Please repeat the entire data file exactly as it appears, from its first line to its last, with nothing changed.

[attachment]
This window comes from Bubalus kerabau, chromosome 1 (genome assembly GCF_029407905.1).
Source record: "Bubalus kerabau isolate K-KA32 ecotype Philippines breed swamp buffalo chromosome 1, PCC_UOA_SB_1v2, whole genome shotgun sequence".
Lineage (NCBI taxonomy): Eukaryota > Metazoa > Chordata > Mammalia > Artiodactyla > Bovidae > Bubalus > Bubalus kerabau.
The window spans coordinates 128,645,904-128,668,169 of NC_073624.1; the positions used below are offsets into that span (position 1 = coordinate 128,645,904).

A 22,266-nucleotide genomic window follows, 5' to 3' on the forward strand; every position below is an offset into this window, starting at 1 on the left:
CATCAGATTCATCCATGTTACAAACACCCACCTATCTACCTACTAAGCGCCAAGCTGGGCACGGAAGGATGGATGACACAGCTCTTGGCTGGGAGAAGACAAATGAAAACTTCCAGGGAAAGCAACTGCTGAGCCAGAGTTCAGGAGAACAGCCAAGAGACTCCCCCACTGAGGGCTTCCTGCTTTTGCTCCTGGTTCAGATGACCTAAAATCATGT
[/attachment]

This window comes from Bubalus kerabau, chromosome 1 (genome assembly GCF_029407905.1).
Source record: "Bubalus kerabau isolate K-KA32 ecotype Philippines breed swamp buffalo chromosome 1, PCC_UOA_SB_1v2, whole genome shotgun sequence".
Lineage (NCBI taxonomy): Eukaryota > Metazoa > Chordata > Mammalia > Artiodactyla > Bovidae > Bubalus > Bubalus kerabau.
The window spans coordinates 128,645,904-128,668,169 of NC_073624.1; the positions used below are offsets into that span (position 1 = coordinate 128,645,904).

A 22,266-nucleotide genomic window follows, 5' to 3' on the forward strand; every position below is an offset into this window, starting at 1 on the left:
CATCAGATTCATCCATGTTACAAACACCCACCTATCTACCTACTAAGCGCCAAGCTGGGCACGGAAGGATGGATGACACAGCTCTTGGCTGGGAGAAGACAAATGAAAACTTCCAGGGAAAGCAACTGCTGAGCCAGAGTTCAGGAGAACAGCCAAGAGACTCCCCCACTGAGGGCTTCCTGCTTTTGCTCCTGGTTCAGATGACCTAAAATCATGT